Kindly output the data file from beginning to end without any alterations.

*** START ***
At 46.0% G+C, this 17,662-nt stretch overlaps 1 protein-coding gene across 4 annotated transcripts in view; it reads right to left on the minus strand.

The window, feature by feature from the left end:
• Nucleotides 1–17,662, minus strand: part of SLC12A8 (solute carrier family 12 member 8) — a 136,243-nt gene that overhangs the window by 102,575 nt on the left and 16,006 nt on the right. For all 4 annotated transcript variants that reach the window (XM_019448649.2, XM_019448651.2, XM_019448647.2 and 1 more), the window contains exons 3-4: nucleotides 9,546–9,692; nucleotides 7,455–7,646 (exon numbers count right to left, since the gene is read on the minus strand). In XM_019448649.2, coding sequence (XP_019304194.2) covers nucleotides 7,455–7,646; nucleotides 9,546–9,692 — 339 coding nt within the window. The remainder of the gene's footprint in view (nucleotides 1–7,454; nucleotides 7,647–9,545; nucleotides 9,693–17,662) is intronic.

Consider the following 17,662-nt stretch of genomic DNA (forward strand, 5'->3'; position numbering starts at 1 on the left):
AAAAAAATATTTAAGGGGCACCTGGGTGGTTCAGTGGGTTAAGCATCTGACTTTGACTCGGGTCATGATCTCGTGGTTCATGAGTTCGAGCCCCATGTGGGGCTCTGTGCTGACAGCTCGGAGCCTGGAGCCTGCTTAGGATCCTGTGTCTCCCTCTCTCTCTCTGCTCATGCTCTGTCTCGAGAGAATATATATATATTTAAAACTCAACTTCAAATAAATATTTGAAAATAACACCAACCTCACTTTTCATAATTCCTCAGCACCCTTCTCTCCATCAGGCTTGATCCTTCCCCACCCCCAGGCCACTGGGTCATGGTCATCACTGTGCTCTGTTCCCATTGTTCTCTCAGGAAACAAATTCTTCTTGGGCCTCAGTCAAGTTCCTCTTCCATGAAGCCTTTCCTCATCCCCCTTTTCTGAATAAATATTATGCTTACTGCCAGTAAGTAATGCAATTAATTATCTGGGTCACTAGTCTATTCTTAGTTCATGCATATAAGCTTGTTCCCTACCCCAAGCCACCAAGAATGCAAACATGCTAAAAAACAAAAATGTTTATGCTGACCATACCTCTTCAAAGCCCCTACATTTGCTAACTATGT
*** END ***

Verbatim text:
At 46.0% G+C, this 17,662-nt stretch overlaps 1 protein-coding gene across 4 annotated transcripts in view; it reads right to left on the minus strand.

The window, feature by feature from the left end:
• Nucleotides 1–17,662, minus strand: part of SLC12A8 (solute carrier family 12 member 8) — a 136,243-nt gene that overhangs the window by 102,575 nt on the left and 16,006 nt on the right. For all 4 annotated transcript variants that reach the window (XM_019448649.2, XM_019448651.2, XM_019448647.2 and 1 more), the window contains exons 3-4: nucleotides 9,546–9,692; nucleotides 7,455–7,646 (exon numbers count right to left, since the gene is read on the minus strand). In XM_019448649.2, coding sequence (XP_019304194.2) covers nucleotides 7,455–7,646; nucleotides 9,546–9,692 — 339 coding nt within the window. The remainder of the gene's footprint in view (nucleotides 1–7,454; nucleotides 7,647–9,545; nucleotides 9,693–17,662) is intronic.

Consider the following 17,662-nt stretch of genomic DNA (forward strand, 5'->3'; position numbering starts at 1 on the left):
AAAAAAATATTTAAGGGGCACCTGGGTGGTTCAGTGGGTTAAGCATCTGACTTTGACTCGGGTCATGATCTCGTGGTTCATGAGTTCGAGCCCCATGTGGGGCTCTGTGCTGACAGCTCGGAGCCTGGAGCCTGCTTAGGATCCTGTGTCTCCCTCTCTCTCTCTGCTCATGCTCTGTCTCGAGAGAATATATATATATTTAAAACTCAACTTCAAATAAATATTTGAAAATAACACCAACCTCACTTTTCATAATTCCTCAGCACCCTTCTCTCCATCAGGCTTGATCCTTCCCCACCCCCAGGCCACTGGGTCATGGTCATCACTGTGCTCTGTTCCCATTGTTCTCTCAGGAAACAAATTCTTCTTGGGCCTCAGTCAAGTTCCTCTTCCATGAAGCCTTTCCTCATCCCCCTTTTCTGAATAAATATTATGCTTACTGCCAGTAAGTAATGCAATTAATTATCTGGGTCACTAGTCTATTCTTAGTTCATGCATATAAGCTTGTTCCCTACCCCAAGCCACCAAGAATGCAAACATGCTAAAAAACAAAAATGTTTATGCTGACCATACCTCTTCAAAGCCCCTACATTTGCTAACTATGT